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|Y!: ||#1 Posted on 28.4.04 1135.28 |
Reposted on: 28.4.11 1136.09
Originally posted by DrDirt from the "Enemy Combatants" thread
Between the "war on drugs" and terrorism, I fear greatly for our constitutional protections as individuals.
Secret Service confiscates anti-Bush drawings by 15-year-old at Prosser High (seattlepi.nwsource.com)
By D. PARVAZ AND KATHY GEORGE
SEATTLE POST-INTELLIGENCER REPORTERS
A few political sketches took a 15-year-old Prosser boy from his art class to questioning by the Secret Service -- and thrust him into a debate over free speech.
On Friday, the boy was questioned by the Secret Service after his art teacher turned in sketches by the boy featuring President Bush. In one, Bush's head was on a stake. In another, he was dressed as the devil, firing off rockets. The caption on one sketch read, "End the War -- on errorism."
There were more sketches, including one of the Bill of Rights and the Constitution in flames. A family friend says the sketchbook has not been returned to the boy. His mother, who refused to comment yesterday, was given photocopies.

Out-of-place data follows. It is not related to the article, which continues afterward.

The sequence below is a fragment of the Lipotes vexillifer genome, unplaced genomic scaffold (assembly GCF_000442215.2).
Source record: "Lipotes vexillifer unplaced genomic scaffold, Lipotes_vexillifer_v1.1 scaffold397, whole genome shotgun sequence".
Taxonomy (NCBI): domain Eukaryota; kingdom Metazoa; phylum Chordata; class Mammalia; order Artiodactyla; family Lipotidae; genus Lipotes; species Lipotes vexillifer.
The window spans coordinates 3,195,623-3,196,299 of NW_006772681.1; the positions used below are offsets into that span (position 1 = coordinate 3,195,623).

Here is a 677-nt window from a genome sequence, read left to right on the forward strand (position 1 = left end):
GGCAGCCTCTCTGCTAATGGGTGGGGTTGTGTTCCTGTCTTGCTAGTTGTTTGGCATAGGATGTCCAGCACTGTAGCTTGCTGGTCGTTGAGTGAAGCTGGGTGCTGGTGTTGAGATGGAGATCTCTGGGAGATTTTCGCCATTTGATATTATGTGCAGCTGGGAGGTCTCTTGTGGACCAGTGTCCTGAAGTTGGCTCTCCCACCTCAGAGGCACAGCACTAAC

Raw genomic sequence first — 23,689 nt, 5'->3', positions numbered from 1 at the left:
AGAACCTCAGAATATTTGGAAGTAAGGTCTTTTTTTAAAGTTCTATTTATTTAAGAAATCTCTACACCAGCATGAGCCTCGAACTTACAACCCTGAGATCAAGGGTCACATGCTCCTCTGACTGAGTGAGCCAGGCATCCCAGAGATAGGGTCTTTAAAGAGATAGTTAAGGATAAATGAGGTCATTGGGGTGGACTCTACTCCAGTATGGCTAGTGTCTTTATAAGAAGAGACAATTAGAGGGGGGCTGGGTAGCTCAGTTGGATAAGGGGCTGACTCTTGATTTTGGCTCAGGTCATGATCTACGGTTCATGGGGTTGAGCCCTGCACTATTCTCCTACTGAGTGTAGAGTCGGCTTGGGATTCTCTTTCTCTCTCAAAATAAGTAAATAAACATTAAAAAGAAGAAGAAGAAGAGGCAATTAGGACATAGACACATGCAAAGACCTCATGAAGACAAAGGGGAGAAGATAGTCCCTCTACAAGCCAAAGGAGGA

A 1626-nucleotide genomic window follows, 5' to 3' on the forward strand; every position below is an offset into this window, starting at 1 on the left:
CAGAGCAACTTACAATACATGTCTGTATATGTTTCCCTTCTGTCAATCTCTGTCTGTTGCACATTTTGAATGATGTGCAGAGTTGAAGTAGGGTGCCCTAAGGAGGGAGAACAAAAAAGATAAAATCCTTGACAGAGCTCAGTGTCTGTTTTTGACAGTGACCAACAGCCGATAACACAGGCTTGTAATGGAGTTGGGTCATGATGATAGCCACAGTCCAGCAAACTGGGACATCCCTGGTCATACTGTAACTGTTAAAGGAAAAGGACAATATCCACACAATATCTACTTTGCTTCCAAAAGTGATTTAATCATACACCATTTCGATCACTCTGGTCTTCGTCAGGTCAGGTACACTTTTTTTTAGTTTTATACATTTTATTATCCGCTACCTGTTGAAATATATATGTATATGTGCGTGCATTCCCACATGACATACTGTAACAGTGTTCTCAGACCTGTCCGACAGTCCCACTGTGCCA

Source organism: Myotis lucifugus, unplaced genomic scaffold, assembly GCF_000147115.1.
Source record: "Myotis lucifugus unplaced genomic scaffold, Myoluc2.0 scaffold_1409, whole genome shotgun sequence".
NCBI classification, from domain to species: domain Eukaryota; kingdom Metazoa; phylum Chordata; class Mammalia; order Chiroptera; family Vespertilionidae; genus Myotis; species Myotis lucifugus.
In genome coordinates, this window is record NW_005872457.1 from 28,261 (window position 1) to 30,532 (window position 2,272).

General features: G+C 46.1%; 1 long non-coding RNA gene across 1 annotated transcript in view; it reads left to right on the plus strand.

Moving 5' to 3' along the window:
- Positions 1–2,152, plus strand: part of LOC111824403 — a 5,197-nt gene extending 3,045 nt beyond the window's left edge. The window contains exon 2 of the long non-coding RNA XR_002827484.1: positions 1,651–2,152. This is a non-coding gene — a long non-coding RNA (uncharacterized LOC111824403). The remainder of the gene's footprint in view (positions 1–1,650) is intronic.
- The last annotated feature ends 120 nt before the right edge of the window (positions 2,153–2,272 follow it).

"Ridiculous and kind of embarrassing," is how Tom Smith describes the situation at Prosser High School, where he attends school with the 15-year-old.
"That was a constitutionally protected opinion, and I realize that schools do have to turn in kids that may be a threat, but he's not a threat," says Smith, 17, a junior at the Central Washington school. "He's friendly. I think he's like me; I try to be nice to everyone who's nice to me."